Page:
While we’re still over a quarter out from the end of 2022, Intel already has its eyes aimed at 2023 and its eventual refresh of its mobile processors. To that end, today the company has announced that they are making some branding changes for the low-end.
Starting in 2023, Intel will be retiring the Pentium and Celeron brands for laptop processors. In its place, Intel will have a singular “Intel Processor” brand for the low end of the market, while the Core branding (with its multiple tiers) will remain in place for the rest of Intel’s mobile product stack.
“Whether for work or play, the importance of the PC has only become more apparent as the torrid pace of technological development continues to shape the world. Intel is committed to driving innovation to benefit users, and our entry-level processor families have been crucial for raising the PC standard across all price points. The new Intel Processor branding will simplify our offerings so users can focus on choosing the right processor for their needs.”
-Josh Newman, Intel vice president and interim general manager of Mobile Client Platforms
Notably, this change only applies to future laptop parts. At this point Intel is not announcing a change for desktop parts or embedded parts. But with that said, I would not be the least bit surprised if these change ultimately came to desktops as well, as mobile is effectively Intel’s leading consumer market segment these days. So technology and names tend to percolate up to the desktop segment, keeping the two in sync.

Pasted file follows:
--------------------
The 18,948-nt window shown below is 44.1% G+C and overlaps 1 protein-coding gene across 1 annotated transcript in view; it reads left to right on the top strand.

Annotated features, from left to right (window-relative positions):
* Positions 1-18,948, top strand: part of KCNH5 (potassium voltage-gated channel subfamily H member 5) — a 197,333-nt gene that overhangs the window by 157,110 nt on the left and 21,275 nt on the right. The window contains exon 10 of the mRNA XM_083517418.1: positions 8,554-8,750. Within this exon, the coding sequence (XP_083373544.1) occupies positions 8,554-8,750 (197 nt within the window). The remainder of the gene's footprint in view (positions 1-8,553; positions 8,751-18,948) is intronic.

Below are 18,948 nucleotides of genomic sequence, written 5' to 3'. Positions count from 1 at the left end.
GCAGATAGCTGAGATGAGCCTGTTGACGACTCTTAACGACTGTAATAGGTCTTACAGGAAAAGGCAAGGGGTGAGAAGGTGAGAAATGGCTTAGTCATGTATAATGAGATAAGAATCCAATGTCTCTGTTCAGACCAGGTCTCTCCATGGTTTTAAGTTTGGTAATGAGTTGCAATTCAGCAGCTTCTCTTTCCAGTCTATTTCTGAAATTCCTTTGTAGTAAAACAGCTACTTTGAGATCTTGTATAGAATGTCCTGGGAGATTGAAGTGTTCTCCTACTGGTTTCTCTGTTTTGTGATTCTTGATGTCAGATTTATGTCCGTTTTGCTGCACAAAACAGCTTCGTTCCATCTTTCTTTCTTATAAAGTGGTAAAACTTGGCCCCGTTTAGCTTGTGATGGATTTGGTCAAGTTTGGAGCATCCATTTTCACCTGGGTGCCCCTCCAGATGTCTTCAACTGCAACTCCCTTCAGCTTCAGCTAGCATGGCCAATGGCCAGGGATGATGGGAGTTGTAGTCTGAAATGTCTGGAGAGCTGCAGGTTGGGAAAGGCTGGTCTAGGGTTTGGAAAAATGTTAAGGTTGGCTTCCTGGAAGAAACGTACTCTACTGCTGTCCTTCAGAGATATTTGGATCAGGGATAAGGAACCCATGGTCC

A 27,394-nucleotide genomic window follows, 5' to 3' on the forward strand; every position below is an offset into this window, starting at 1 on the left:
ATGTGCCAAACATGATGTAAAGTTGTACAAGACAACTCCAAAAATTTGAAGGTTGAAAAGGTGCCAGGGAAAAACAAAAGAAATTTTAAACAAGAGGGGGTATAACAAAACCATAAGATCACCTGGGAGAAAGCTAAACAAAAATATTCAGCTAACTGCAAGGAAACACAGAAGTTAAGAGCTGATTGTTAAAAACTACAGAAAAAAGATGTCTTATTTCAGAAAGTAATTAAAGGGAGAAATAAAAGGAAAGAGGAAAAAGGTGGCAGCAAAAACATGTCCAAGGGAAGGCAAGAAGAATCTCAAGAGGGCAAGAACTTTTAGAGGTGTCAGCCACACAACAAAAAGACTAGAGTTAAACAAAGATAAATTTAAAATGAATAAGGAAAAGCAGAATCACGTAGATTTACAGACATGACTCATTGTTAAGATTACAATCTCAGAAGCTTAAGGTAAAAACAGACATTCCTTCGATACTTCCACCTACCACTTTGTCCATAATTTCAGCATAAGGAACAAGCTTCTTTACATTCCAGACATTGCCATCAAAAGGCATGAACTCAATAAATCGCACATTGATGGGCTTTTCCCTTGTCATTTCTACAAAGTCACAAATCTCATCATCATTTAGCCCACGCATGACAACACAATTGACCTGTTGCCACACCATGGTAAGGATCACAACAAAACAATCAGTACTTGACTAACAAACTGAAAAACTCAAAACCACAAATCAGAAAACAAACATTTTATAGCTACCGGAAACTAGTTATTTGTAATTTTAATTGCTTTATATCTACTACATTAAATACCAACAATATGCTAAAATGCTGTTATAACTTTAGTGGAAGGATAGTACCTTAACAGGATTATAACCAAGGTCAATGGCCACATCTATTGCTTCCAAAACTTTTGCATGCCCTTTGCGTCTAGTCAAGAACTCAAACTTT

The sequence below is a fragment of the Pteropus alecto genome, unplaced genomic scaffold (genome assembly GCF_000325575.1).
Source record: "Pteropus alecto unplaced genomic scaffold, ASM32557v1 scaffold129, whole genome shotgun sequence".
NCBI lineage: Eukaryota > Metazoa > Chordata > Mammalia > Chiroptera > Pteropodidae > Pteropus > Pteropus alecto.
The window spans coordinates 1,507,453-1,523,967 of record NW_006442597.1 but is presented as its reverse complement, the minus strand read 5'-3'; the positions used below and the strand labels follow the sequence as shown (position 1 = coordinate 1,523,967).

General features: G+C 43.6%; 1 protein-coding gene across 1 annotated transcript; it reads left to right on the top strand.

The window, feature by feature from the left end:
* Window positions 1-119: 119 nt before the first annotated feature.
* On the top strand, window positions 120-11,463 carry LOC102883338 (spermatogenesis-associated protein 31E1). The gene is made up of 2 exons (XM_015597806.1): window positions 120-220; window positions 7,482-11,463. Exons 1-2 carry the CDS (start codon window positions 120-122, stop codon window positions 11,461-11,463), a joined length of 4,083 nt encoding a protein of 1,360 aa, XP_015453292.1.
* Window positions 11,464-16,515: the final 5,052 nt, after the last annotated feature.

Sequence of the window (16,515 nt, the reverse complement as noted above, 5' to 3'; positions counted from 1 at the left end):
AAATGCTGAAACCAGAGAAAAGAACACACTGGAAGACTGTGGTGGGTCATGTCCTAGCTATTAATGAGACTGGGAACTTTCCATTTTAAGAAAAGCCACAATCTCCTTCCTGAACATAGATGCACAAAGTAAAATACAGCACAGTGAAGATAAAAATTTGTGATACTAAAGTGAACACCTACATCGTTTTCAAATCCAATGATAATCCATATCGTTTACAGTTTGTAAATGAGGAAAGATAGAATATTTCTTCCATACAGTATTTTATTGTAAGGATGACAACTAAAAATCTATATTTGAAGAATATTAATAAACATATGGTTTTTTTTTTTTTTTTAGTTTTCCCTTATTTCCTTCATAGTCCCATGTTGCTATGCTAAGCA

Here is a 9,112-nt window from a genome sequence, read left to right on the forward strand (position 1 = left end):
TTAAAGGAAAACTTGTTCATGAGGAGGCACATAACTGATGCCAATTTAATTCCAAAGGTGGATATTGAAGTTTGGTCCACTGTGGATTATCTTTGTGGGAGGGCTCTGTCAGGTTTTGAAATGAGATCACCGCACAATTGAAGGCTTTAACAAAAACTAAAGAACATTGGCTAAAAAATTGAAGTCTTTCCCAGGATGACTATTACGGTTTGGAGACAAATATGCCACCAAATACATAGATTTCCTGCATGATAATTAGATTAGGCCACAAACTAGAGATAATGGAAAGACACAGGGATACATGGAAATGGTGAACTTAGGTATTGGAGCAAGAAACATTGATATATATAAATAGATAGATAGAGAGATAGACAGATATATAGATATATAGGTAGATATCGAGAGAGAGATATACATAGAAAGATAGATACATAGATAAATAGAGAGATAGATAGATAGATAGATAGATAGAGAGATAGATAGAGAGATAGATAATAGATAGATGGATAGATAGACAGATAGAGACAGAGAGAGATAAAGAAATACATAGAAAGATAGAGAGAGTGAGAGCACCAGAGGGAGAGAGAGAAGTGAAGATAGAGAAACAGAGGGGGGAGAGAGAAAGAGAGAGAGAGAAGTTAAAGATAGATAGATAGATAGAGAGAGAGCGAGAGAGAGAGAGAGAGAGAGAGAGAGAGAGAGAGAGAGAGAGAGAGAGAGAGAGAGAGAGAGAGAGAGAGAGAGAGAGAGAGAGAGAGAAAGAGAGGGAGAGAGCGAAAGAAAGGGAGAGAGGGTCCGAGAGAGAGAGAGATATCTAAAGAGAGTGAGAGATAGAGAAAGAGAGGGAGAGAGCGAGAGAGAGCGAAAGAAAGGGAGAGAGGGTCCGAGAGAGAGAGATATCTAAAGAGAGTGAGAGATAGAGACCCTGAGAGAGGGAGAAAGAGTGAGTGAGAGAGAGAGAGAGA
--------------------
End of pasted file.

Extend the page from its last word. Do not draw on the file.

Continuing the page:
Intel’s current generation Pentium and Celeron offerings are both based on Alder Lake-U processors with a single performance core and four (one block of) efficiency cores. The only differences between these SKUs, besides price, is clockspeeds – specifically, that the Celeron parts lack turbo. So if Intel is going to pursue a similar strategy in future generations, then it’s not outlandish to fold two similar products under a single brand. Though the decision to forgo any kind of specific branding is an unusual one for Intel.
With that said, there’s also been a notable absence of “pure” Atom parts in this segment in this generation. Intel has yet to produce a true entry-level part using its Gracemont Atom cores; so everything below the Alder Lake Pentiums/Celerons has been the last-generation Tremont Atoms. So larger changes may be afoot for Intel’s cheapest laptop product segment.
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